The first and perhaps most obvious consideration in getting pregnant is that you must be ovulating. You cannot get pregnant unless an egg is maturing and being released. In general you will need to have had a period before ovulating. On internet forums you will likely get people telling you that you can catch "the first egg" and get pregnant before you ever have a period. Although this is possible, the reality is that it is unlikely. For most women it's unlikely that the hormones associated with the first egg will be able to maintain a pregnancy. McNeilly, 2001 says,

Often while women continue to breast-feed the first few ovulations and menses are associated with inadequate corpus luteum function, which would probably not support a pregnancy

Although you may be one of the lucky couples who gets pregnant during the first cycle, it's important to realise this experience is not that of most couples. For most, it takes a few cycles in order for fertility to get to a level where you can conceive and then maintain that pregnancy. In fact a study by Howie & McNeilly in 1982 found that in 55% of breastfeeding women ovulation didn't happen at all during their first menstrual cycle. It did occur in 66% of later cycles.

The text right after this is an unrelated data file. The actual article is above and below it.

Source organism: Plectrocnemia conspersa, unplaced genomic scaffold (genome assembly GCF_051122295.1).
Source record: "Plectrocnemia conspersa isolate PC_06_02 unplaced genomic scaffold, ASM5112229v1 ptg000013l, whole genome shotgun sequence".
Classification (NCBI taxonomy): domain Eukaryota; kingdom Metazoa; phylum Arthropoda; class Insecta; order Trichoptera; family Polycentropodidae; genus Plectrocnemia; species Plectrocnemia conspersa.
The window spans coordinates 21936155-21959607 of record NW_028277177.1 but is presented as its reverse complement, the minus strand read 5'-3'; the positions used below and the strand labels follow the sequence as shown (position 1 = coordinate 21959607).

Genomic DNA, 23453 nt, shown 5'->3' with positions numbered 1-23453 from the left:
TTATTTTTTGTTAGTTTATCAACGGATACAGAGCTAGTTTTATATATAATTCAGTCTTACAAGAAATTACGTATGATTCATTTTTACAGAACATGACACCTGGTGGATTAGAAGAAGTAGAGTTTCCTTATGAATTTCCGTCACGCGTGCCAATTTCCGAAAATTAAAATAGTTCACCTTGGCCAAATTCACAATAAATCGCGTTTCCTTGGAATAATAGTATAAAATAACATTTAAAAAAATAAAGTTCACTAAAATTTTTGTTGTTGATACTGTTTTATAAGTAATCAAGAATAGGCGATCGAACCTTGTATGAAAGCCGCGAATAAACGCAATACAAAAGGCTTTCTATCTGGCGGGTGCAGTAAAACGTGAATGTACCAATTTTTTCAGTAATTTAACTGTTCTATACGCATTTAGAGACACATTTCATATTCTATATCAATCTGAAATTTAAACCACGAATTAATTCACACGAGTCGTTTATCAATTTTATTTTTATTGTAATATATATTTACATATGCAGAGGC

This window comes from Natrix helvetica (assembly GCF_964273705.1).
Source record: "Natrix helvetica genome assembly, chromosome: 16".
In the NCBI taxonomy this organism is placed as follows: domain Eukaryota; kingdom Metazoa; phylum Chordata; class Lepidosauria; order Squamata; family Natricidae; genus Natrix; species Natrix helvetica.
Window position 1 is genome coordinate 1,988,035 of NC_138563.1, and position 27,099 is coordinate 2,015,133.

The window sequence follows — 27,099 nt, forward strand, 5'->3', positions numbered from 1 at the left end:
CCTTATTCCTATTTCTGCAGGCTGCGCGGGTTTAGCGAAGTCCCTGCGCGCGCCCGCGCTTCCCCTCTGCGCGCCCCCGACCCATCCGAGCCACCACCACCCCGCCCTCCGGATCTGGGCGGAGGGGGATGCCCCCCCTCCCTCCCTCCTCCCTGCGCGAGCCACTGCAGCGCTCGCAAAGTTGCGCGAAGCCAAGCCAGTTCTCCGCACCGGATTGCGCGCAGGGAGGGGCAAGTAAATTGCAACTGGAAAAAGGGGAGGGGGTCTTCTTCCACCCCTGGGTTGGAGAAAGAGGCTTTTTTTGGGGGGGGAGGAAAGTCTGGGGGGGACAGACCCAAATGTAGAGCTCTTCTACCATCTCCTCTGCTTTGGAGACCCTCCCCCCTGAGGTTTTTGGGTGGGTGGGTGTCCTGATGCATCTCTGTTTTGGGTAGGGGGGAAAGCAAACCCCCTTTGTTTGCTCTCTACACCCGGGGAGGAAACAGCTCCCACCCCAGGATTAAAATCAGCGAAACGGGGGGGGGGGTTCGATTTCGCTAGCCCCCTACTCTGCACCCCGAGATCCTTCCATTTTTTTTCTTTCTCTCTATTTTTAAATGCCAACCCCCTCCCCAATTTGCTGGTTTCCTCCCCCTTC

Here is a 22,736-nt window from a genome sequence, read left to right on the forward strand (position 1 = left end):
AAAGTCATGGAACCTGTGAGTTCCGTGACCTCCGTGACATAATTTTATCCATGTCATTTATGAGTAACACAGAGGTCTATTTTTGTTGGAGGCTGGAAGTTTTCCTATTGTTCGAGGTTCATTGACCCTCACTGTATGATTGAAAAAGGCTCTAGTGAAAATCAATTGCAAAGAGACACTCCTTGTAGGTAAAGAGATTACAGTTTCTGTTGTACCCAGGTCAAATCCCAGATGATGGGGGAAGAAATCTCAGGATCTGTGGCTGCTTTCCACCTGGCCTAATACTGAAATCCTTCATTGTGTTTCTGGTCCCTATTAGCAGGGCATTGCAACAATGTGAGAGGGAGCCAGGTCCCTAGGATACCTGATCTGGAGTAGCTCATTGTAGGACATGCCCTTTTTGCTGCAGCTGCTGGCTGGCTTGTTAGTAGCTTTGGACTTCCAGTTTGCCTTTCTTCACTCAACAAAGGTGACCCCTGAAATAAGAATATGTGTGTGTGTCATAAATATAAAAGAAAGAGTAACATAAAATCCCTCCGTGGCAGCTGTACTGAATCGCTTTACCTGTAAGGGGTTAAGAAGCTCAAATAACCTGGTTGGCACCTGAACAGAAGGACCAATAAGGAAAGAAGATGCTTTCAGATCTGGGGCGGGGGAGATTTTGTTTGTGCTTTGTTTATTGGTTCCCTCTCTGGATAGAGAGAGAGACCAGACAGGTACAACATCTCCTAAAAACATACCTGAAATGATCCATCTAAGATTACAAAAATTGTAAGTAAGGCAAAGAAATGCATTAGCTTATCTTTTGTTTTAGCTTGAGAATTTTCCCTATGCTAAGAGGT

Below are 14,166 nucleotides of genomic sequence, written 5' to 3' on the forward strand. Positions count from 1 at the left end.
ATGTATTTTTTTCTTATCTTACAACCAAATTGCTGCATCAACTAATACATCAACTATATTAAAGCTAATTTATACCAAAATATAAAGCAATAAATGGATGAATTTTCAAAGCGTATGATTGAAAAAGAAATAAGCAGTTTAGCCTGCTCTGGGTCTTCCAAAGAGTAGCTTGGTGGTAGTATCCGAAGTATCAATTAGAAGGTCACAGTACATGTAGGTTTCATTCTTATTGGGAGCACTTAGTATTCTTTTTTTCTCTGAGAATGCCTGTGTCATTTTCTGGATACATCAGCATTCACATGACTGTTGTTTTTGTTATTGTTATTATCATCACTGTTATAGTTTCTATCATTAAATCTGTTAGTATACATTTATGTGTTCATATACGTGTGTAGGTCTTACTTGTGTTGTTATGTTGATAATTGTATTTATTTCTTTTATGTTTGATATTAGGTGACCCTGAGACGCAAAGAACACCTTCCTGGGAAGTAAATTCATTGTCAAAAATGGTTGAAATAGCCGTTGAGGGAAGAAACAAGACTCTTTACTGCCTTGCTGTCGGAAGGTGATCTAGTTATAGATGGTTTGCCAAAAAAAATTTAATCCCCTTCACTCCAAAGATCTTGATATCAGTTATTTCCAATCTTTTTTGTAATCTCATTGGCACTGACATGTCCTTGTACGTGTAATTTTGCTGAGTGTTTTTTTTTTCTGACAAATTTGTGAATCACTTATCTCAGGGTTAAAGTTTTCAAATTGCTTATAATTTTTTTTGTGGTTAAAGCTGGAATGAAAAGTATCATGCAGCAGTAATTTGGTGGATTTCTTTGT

If you are breastfeeding, not yet menstruating and want to get pregnant, the first step is to restore a regular menstrual cycle. As we know from Part 1, the lack of menstruation is due to the amount of time a baby spends suckling, so in order to restore it we need to reduce the amount of suckling. For an older toddler this may just mean a little alteration to the day. It may be as simple as avoiding the favourite feeding chair, or organising lots of toys and activities and playing together during the day to provide connection in other ways alongside making sure there are lots of snacks, meals and other drinks available. For a younger child, it might require more of a weaning type approach. The right approach for you will depend on the age of your baby and your own baby's sucking needs and the nursing rhythm you are in right now. One toddler of 18 months might only be feeding morning and night for example, whereas another may be having a number of feeds during the day and night time. The important thing to remember is that it is the amount of suckling which seems to be important - the time involved. So feeding 4 times a day for 10 minutes will be better for your fertility return than feeding 3 times a day for 20 minutes at each feed. This means that just shortening feeds may be enough to have an effect for you. I want to reiterate here that I am talking about toddlers. Shortening a feed for an 18 month old is very different to shortening a feed for an 8 month old who is much more reliant on the calories from breastmilk.